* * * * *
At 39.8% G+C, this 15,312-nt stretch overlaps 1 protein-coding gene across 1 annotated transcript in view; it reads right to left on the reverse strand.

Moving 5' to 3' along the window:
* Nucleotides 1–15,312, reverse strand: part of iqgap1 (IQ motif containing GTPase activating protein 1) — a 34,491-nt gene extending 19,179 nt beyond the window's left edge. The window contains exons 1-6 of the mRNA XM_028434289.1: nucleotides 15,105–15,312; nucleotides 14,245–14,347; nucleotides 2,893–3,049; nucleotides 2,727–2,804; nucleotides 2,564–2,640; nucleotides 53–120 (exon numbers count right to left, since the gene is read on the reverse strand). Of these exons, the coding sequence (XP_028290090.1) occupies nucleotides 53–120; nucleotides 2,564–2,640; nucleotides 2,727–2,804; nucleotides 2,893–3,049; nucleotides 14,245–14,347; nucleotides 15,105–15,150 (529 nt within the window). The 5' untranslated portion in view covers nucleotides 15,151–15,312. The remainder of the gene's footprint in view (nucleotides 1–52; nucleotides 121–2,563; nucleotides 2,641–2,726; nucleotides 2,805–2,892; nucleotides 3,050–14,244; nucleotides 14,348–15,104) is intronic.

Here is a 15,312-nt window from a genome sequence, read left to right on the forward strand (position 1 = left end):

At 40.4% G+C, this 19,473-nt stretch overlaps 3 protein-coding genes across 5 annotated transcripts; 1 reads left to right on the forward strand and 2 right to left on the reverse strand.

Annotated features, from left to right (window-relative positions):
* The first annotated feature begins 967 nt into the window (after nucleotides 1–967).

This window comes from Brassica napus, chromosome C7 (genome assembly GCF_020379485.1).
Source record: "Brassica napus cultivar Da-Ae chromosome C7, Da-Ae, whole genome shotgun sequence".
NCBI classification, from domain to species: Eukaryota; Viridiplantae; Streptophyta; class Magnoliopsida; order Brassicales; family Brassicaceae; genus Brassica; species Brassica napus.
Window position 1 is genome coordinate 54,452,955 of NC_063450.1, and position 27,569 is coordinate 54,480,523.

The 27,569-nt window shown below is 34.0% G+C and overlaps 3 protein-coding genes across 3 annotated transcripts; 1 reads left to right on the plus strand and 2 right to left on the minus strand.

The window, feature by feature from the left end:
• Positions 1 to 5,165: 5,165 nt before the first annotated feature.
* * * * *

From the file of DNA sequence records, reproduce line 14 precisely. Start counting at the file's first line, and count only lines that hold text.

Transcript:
• Positions 1 to 5,165: 5,165 nt before the first annotated feature.